Playing with Fire.

Playing with Fire.

The Common Council of Chicago has under consideration a project to “amend” (as it is mistakenly called) the fire-limit law of that city. The very idea of such a thing excites grave apprehensions, and the Chicago Tribune is outspoken in denouncing the scheme. From one of its ringing editorials we quote the following:

The moral effect of announcing to the world that Chicago has again resolved to tolerate the I erection of fire-traps without number, will, of itself, cost this city millions of dollars a year in increased insurance rates, withdrawal of the best companies, and loss of general ; business. The district which it is proposed to except from the operations of the fire ordinance is large enough to create alarm of itself; but the license will not stop here. Other districts will claim the same exemption, and get it, too. It will not be fair to permit the erection of wooden buildings in the southwestern portion of the city, and refuse the same privilege to the southern, the western, the northwestern, and the northern districts. The result will be that it will be impossible to enforce the fire ordinance in any portion of the city, except)

perhaps, the business district which constituted the old fire limit before the disastrous conflagration of 1871. The step once taken in this direction, the safe insurance companies, and especially the English companies, will probably withdraw altogether from Chicago busi! ness, and those that remain will increase their rates enormously. It is not improbable that | the adoption of the ordinance proposed would take $1,000,000 out of the pockets of Chicago business men and householders for increased insurance rates, and it might lead to a concerted movement among the substantial companies to abolish their Chicago agencies. This was threatened, it will be remembered, after the July fire of 1874, and it was only the passage ol the law making the fire limits co-extensive with the city limits that prevented it. The withdrawal of insurance would be a death blow to the business of the city; commercial houses would simply close their doors, and seek location elsewhere. Even a material increase of rates would be a frightful burden on business and impede its growth.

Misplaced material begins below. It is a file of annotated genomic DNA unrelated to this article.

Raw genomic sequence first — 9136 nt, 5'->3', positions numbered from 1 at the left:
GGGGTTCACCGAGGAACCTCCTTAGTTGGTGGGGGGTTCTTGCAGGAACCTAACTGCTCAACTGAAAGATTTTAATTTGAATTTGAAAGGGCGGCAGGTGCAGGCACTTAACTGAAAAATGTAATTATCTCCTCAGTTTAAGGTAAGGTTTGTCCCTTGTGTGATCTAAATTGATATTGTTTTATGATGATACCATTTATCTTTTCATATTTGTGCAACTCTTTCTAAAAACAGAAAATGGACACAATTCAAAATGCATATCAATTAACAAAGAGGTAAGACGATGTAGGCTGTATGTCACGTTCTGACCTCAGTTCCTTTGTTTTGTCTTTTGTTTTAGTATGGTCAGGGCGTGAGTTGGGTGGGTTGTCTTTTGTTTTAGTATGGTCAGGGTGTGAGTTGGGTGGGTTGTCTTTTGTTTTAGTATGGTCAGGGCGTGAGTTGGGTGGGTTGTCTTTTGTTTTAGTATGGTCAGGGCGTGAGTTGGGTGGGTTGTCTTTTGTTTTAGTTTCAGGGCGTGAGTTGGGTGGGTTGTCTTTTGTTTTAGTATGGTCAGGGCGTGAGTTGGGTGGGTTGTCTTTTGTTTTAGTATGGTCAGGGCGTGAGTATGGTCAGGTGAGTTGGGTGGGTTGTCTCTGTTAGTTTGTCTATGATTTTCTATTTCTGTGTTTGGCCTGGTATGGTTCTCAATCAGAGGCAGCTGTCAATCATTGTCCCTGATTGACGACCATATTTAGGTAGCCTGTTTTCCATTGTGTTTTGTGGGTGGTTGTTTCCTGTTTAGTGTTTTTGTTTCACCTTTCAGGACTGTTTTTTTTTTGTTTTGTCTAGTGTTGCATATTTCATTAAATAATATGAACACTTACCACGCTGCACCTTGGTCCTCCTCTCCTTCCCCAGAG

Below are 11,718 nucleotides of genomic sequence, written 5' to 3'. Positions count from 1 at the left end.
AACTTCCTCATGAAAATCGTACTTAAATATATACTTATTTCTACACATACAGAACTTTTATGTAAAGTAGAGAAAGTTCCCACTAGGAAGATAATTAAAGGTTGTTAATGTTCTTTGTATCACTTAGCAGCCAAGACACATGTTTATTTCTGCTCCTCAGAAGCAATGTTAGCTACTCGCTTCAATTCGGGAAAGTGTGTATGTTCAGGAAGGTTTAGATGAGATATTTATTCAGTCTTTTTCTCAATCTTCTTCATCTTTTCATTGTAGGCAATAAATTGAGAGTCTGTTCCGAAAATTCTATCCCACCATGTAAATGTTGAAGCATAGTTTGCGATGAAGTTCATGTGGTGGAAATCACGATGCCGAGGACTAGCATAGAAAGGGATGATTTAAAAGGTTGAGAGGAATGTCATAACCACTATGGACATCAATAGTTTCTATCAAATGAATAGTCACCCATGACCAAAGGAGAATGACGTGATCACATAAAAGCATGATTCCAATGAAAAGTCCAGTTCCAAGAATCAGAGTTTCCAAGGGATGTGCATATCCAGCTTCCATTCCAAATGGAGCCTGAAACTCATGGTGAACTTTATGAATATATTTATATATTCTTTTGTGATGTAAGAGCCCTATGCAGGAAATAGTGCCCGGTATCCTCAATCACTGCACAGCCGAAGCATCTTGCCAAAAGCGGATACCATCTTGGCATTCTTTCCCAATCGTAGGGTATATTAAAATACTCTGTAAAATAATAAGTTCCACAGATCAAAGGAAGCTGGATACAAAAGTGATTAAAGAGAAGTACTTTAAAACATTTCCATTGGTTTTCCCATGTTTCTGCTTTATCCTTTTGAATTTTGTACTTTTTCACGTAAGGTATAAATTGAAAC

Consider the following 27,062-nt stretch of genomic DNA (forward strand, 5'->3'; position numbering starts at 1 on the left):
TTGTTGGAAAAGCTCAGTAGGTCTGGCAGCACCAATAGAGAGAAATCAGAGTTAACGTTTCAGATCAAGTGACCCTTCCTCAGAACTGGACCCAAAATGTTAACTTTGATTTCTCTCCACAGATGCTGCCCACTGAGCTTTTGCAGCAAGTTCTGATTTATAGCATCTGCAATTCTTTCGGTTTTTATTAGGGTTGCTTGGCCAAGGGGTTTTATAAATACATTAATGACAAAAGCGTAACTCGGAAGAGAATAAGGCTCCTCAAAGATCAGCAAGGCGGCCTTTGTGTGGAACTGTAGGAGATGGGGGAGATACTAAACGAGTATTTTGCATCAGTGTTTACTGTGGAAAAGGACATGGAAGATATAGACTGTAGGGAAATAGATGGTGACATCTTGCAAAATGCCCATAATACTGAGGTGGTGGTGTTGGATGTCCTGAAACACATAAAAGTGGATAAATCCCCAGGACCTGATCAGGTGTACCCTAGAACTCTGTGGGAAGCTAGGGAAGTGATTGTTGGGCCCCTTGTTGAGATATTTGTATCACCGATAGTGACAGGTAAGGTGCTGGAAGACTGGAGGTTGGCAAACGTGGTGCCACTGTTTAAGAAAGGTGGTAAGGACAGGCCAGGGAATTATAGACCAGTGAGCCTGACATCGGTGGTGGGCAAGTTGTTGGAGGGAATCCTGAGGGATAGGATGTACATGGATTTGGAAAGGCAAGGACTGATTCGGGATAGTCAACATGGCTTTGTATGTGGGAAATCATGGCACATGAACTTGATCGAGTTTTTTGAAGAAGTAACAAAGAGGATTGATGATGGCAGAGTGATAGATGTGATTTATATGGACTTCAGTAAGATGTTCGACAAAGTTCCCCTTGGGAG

THE POMPIER Ladders.—The so-called pompier ladders are the newest thing in Fire . Department supplies. They consist of a pole, from fifteen to twenty feet long, with the rounds projecting far enough on each side to allow foot room on them, while one end of the pole terminates in a large hook of steel. Each ladder is light enough for one man to handle easily. These ladders are being introduced in several Western cities, and at St. Louis the j other day were used for the first time at an actual fire. In the operation of ascending to the fifth floor of the burning building, the fireman caught the hook end of the ladder over a window sill in the second story, climbed up, stood on the sill, pulled the ladder up and caught it on a window sill of the third story, climbed up to that story, and so repeated the movement to the fourth and fifth stories, doing the work in less time then it usually takes to get a long ladder in position. There were probably two thousand persons in the crowd of spectators, and considerable excitement was manifested at the display of agility and coolness of the firemen using the ladders.

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